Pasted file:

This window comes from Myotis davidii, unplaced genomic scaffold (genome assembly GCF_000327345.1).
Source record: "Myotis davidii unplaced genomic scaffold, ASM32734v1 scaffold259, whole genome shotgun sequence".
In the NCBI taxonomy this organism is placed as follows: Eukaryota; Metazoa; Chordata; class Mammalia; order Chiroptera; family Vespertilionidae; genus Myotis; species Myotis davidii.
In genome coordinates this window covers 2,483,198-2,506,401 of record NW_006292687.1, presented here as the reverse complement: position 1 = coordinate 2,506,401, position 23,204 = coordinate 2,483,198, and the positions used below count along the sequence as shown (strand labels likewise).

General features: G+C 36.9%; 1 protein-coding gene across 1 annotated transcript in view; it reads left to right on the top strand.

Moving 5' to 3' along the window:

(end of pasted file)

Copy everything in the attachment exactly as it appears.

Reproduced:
This window comes from Myotis davidii, unplaced genomic scaffold (genome assembly GCF_000327345.1).
Source record: "Myotis davidii unplaced genomic scaffold, ASM32734v1 scaffold259, whole genome shotgun sequence".
In the NCBI taxonomy this organism is placed as follows: Eukaryota; Metazoa; Chordata; class Mammalia; order Chiroptera; family Vespertilionidae; genus Myotis; species Myotis davidii.
In genome coordinates this window covers 2,483,198-2,506,401 of record NW_006292687.1, presented here as the reverse complement: position 1 = coordinate 2,506,401, position 23,204 = coordinate 2,483,198, and the positions used below count along the sequence as shown (strand labels likewise).

General features: G+C 36.9%; 1 protein-coding gene across 1 annotated transcript in view; it reads left to right on the top strand.

Moving 5' to 3' along the window: